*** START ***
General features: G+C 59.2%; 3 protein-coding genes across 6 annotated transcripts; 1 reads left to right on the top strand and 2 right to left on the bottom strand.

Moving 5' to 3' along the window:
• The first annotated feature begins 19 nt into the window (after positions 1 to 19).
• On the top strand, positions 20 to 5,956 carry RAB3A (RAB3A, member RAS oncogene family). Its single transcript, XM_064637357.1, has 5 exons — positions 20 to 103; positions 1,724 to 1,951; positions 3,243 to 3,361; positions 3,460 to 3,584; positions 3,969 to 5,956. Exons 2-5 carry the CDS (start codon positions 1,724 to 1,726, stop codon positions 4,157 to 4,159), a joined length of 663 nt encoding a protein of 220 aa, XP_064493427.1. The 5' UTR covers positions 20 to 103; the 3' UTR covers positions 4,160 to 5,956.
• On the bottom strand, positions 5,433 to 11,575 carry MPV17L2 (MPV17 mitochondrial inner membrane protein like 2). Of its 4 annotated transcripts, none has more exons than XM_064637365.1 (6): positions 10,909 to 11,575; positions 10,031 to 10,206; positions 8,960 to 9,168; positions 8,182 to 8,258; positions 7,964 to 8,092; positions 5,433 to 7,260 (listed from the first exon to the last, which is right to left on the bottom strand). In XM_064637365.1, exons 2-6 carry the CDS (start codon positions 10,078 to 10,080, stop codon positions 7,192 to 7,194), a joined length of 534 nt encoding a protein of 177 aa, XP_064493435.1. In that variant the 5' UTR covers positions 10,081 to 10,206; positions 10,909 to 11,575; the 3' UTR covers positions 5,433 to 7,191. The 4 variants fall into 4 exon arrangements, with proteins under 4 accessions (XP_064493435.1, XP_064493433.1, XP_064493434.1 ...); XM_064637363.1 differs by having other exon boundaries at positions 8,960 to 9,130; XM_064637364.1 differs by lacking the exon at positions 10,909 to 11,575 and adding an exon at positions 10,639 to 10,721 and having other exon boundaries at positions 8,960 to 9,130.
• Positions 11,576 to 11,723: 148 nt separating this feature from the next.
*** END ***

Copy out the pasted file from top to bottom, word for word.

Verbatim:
General features: G+C 59.2%; 3 protein-coding genes across 6 annotated transcripts; 1 reads left to right on the top strand and 2 right to left on the bottom strand.

Moving 5' to 3' along the window:
• The first annotated feature begins 19 nt into the window (after positions 1 to 19).
• On the top strand, positions 20 to 5,956 carry RAB3A (RAB3A, member RAS oncogene family). Its single transcript, XM_064637357.1, has 5 exons — positions 20 to 103; positions 1,724 to 1,951; positions 3,243 to 3,361; positions 3,460 to 3,584; positions 3,969 to 5,956. Exons 2-5 carry the CDS (start codon positions 1,724 to 1,726, stop codon positions 4,157 to 4,159), a joined length of 663 nt encoding a protein of 220 aa, XP_064493427.1. The 5' UTR covers positions 20 to 103; the 3' UTR covers positions 4,160 to 5,956.
• On the bottom strand, positions 5,433 to 11,575 carry MPV17L2 (MPV17 mitochondrial inner membrane protein like 2). Of its 4 annotated transcripts, none has more exons than XM_064637365.1 (6): positions 10,909 to 11,575; positions 10,031 to 10,206; positions 8,960 to 9,168; positions 8,182 to 8,258; positions 7,964 to 8,092; positions 5,433 to 7,260 (listed from the first exon to the last, which is right to left on the bottom strand). In XM_064637365.1, exons 2-6 carry the CDS (start codon positions 10,078 to 10,080, stop codon positions 7,192 to 7,194), a joined length of 534 nt encoding a protein of 177 aa, XP_064493435.1. In that variant the 5' UTR covers positions 10,081 to 10,206; positions 10,909 to 11,575; the 3' UTR covers positions 5,433 to 7,191. The 4 variants fall into 4 exon arrangements, with proteins under 4 accessions (XP_064493435.1, XP_064493433.1, XP_064493434.1 ...); XM_064637363.1 differs by having other exon boundaries at positions 8,960 to 9,130; XM_064637364.1 differs by lacking the exon at positions 10,909 to 11,575 and adding an exon at positions 10,639 to 10,721 and having other exon boundaries at positions 8,960 to 9,130.
• Positions 11,576 to 11,723: 148 nt separating this feature from the next.